Lisa Cooley presents No Barrier Fun, an exhibition exploring uses of the edges and the margin in recent art. The exhibition will run from July 9th until August 13th and will feature work by Jo Baer, Michael Bauer, Scott Calhoun, Peter Coffin, Francesca Fuchs, Heather Guertin, Molly Zuckerman-Hartung, Ana Mendieta, Alex Olson, Alan Reid, Mark A. Rodriguez, and Dan Walsh. The exhibition will be on view from July 9 until August 13, with a reception for the artists on Friday, July 9, from 6 until 8 pm.
One common formal thread in recent work by young artists—and in some cases by representatives of an earlier generation—has been a determined concentration on edges and margins. Some of these artists build grids only to destabilize them through a reconsideration of their boundaries; others revive the tradition of the decorative border, or extend the active areas of their paintings up to or around their sides. These formal strategies have a variety of ideational and emotional effects, sometimes engendering and riffing on a feeling of intimacy, at other times accentuating the impression of infinite space. In these works, the border may come to represent a portal to another time or place, or it may assume the protective, containing role of a membrane, skin, or shell. Ultimately, No Barrier Fun is as much about the void or the space of potential as it is about the barrier itself, as much about the interior as that which surrounds it. The edge, it proposes, may be both an ending and a beginning.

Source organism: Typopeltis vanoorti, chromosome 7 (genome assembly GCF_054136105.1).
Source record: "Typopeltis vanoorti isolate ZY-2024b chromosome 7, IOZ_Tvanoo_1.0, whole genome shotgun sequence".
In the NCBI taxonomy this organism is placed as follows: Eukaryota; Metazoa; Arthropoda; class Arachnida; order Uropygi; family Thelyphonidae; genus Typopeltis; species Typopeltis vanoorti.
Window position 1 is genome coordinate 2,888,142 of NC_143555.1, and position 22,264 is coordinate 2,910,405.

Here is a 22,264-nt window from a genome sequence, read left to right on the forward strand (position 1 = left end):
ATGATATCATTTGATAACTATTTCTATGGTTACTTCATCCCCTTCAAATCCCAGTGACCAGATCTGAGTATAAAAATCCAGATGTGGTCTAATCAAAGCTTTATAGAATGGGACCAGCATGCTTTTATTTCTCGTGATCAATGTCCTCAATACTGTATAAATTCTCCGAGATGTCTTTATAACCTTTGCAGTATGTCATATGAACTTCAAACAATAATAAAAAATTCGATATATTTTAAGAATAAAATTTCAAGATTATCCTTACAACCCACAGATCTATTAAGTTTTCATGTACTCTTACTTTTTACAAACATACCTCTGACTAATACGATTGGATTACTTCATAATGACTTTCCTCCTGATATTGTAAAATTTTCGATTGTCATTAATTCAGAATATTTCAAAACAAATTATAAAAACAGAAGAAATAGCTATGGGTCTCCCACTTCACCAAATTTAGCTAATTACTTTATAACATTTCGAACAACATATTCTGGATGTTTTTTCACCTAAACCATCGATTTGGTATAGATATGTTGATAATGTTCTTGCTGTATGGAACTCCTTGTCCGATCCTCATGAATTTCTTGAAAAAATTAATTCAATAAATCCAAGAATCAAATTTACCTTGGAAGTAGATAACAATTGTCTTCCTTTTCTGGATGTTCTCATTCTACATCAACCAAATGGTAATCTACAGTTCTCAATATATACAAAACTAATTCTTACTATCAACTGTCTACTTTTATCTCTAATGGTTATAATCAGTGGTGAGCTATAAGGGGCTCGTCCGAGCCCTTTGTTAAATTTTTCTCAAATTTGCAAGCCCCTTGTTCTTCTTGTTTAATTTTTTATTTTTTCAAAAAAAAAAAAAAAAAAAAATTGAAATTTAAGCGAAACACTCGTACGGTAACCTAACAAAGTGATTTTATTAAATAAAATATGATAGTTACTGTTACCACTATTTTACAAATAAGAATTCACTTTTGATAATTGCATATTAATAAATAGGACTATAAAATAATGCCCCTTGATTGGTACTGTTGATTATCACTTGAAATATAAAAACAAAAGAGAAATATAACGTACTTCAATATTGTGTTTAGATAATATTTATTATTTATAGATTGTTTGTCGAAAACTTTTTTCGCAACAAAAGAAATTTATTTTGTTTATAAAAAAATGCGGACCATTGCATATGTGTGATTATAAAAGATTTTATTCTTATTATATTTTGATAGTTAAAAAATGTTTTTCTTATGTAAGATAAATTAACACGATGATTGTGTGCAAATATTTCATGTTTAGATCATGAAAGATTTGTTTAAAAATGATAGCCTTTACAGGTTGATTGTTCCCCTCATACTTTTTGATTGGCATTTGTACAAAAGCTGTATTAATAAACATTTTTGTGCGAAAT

In Scott Calhoun’s abstract painting, edges are as alive with energy and detail as is the center, while Michael Bauer and Ana Mendieta use borders to define suggestions of narrative action. Francesca Fuchs’ pictures-within-pictures play on our expectations of compositional convention, and in paintings by Heather Guertin and Molly Zuckerman-Hartung, the usual relationship of image to frame is reversed via physical switches and additions. Peter Coffin’s perfomance Untitled (Circle Drawing), positions visitors to the gallery at the physical center of the work, while the rings of color in Jo Baer’s painting on paper exploring the development of letterforms both emphasize the edges of the work and define open spaces within it. Alan Reid makes use of frames as additional arenas for painterly storytelling, while Dan Walsh and Alex Olson distribute the tension in their abstract works evenly between center and periphery. Finally, Mark A. Rodriguez mimics architectural structures to emphasize and reflect on the viewer’s own position.
The gallery is located at 34 Orchard Street between Hester and Canal in the Lower East Side of New York City. The closest subway is the East Broadway stop of the F line. Gallery hours will be Tuesday through Friday from 11 am until 6 pm for July and August. For more information or images, please email the gallery at firstname.lastname@example.org or call 212-680-0564.